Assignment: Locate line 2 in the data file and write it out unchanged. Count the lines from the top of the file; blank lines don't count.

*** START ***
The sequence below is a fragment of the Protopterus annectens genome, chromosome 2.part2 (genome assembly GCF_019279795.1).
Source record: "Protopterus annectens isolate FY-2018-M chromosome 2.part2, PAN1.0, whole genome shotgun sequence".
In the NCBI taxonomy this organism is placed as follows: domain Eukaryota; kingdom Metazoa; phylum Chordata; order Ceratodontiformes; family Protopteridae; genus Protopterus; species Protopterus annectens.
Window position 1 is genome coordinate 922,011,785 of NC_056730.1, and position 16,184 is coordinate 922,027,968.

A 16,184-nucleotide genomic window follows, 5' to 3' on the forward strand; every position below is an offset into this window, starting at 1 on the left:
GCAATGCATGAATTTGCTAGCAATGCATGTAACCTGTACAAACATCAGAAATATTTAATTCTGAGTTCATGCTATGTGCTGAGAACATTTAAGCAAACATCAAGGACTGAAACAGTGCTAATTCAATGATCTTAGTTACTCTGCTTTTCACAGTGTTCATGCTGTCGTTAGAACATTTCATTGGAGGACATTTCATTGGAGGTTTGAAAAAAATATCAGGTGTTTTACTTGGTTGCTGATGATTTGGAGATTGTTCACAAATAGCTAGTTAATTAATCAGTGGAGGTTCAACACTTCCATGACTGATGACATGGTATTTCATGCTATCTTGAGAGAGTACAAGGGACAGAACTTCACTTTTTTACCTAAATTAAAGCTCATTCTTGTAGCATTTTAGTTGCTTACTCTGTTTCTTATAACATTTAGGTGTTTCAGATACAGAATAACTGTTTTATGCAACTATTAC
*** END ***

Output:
Source record: "Protopterus annectens isolate FY-2018-M chromosome 2.part2, PAN1.0, whole genome shotgun sequence".